(1) Collect healthy fronds with plenty of spore sacs on their underside. Lay them spore-side down on one half of a piece of paper, and fold in half to cover. Leave in a dry, warm place, weighing down so that the fronds are not easily disturbed.

(2) A week later, fill small pots with a 50:50 mix of multipurpose compost and sand. Cover the surface with folded, clean paper towel. Then sterilise the compost by pouring boiling water over the towels. Allow to drain, and repeat several times.

(3) Returning to the fronds, open the folded paper and remove the frond. Over the week, spores will have been released and ready for collection. Tap the paper to collect the spores in the crease and use a blade to scoop them up ready for sowing.

(4) Having cooled, peel away the paper towel from the pot, and hover the knife blade above the surface. Scatter the spores by gently tapping the blade. Don’t be tempted to sprinkle more spores if you can’t see them on the surface. They will be there!

(5) Place pots in a propagator, pour one inch (2.5cm) of cooled, boiled water in the bottom and cover. Keep in a warm, shaded place. Sprouting can occur in six weeks but often takes months. In that time aim to keep the bottom topped up with boiled, cooled water.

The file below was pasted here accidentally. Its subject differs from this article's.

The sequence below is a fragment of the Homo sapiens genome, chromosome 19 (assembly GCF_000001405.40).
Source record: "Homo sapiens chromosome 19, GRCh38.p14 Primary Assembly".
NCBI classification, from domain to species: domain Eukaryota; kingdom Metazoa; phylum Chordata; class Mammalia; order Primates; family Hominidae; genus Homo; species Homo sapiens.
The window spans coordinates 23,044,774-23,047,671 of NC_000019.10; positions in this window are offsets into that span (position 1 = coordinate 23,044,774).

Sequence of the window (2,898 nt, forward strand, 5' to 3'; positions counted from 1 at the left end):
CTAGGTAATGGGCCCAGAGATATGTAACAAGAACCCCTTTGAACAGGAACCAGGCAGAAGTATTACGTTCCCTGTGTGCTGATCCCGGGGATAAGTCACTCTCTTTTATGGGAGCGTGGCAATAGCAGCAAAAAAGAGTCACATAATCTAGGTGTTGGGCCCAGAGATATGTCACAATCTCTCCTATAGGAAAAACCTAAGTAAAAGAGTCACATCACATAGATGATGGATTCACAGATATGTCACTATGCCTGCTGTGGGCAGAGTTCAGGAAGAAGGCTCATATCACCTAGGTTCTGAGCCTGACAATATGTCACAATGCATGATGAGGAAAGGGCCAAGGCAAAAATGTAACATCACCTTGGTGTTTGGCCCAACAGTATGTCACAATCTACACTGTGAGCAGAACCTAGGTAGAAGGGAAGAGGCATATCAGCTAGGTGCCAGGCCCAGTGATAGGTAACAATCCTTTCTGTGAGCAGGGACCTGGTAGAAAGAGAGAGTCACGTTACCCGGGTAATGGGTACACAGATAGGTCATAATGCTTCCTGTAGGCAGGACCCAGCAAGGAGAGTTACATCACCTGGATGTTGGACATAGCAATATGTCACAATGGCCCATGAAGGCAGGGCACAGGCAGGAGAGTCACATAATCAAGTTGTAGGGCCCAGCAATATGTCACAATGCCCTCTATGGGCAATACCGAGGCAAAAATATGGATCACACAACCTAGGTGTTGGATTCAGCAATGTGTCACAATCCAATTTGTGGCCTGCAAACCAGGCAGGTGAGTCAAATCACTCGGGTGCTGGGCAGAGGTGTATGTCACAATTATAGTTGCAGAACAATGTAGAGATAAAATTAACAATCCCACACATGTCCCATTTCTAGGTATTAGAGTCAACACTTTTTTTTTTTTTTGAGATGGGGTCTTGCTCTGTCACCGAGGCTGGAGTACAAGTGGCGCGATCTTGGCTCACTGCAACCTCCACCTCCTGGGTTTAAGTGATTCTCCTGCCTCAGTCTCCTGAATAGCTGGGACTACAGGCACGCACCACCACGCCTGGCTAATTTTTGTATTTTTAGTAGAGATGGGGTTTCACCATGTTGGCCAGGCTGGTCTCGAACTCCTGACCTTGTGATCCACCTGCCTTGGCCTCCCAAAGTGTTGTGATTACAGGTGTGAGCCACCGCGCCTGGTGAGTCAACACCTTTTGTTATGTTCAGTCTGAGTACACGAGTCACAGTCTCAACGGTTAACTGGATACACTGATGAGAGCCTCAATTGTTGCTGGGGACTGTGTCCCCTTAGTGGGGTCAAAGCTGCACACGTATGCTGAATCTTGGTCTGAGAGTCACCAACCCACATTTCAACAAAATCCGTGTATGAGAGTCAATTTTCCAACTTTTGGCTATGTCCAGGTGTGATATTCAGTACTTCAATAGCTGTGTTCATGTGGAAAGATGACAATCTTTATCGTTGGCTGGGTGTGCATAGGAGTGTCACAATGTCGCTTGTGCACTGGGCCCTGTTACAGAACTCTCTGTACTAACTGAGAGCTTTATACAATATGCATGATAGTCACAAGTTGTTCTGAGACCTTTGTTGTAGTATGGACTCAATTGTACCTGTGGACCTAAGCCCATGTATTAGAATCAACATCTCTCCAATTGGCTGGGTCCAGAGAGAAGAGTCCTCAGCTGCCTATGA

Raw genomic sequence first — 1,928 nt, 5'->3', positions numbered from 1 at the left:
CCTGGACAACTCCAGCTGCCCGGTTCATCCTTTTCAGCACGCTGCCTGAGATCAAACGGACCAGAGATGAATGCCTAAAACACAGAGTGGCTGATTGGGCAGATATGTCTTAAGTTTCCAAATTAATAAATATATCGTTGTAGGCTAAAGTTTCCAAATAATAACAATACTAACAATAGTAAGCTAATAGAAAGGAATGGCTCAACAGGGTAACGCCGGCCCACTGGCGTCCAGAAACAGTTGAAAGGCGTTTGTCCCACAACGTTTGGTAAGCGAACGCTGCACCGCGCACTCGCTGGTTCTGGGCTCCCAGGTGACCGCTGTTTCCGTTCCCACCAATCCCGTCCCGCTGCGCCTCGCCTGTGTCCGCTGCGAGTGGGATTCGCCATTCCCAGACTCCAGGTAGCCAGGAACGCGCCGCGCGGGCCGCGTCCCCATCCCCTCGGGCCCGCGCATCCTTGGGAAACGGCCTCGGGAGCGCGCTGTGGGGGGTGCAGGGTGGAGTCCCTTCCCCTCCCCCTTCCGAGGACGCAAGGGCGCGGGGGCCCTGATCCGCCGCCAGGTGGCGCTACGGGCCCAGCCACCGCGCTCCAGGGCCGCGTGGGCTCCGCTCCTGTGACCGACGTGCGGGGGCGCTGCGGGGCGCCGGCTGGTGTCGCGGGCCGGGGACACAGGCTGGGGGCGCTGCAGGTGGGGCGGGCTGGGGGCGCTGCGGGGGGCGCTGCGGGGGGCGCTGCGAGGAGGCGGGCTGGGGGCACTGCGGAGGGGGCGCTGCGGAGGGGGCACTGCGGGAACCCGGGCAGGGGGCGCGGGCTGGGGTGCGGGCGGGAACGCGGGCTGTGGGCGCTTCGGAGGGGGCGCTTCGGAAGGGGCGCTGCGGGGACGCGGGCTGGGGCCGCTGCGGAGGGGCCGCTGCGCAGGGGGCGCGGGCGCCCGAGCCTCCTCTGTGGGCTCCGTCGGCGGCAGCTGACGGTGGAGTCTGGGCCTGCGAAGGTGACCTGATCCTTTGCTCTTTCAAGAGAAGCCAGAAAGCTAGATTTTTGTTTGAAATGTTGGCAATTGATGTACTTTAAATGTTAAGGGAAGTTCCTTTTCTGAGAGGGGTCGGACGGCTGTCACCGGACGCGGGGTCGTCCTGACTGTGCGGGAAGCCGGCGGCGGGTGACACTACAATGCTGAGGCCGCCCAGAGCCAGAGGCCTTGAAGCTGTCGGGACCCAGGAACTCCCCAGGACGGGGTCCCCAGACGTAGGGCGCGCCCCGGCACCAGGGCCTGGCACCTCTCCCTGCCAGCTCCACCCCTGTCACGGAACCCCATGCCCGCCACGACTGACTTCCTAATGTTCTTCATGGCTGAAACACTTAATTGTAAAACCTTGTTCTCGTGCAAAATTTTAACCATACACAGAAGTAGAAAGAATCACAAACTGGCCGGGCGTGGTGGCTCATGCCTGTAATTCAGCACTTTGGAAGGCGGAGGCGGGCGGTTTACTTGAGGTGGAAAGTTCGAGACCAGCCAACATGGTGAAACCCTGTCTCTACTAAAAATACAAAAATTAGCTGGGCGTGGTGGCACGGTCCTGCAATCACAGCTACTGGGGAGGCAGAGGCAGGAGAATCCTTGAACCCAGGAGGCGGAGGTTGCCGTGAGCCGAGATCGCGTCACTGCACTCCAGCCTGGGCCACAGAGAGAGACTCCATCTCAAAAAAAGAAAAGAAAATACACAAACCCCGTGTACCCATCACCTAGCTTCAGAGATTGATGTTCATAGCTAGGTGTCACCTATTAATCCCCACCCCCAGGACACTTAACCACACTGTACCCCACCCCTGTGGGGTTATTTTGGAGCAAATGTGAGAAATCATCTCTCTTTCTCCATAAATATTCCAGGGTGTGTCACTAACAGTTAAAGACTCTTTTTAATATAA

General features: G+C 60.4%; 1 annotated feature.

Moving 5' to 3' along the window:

Aftercare

  • Keep pots in a temperature of 10-20˚C (50-70˚F) over winter.
  • The surface of the compost will turn green, which is good.
  • Eventually small fern plants will appear; by spring they should be large enough to prick out.
  • When plants are about 1in (2.5cm) high, prick out into trays, setting the plants about 2in (5cm) apart. Keep them warm and humid, and pot them up once the trays are filled with roots.

  • Margery McGowan

    Hi – just a quick question re. ferns. I bought Japanese Painted Ferns earlier this year – unfortunately they were delivered during our early warm / dry spell and were a bit dried out on receipt. I watered them and as 2 of the plants still had green fronds potted them up however they appear to have died. Do you think there is a chance they will grow next year – should I just leave the pots over winter and see?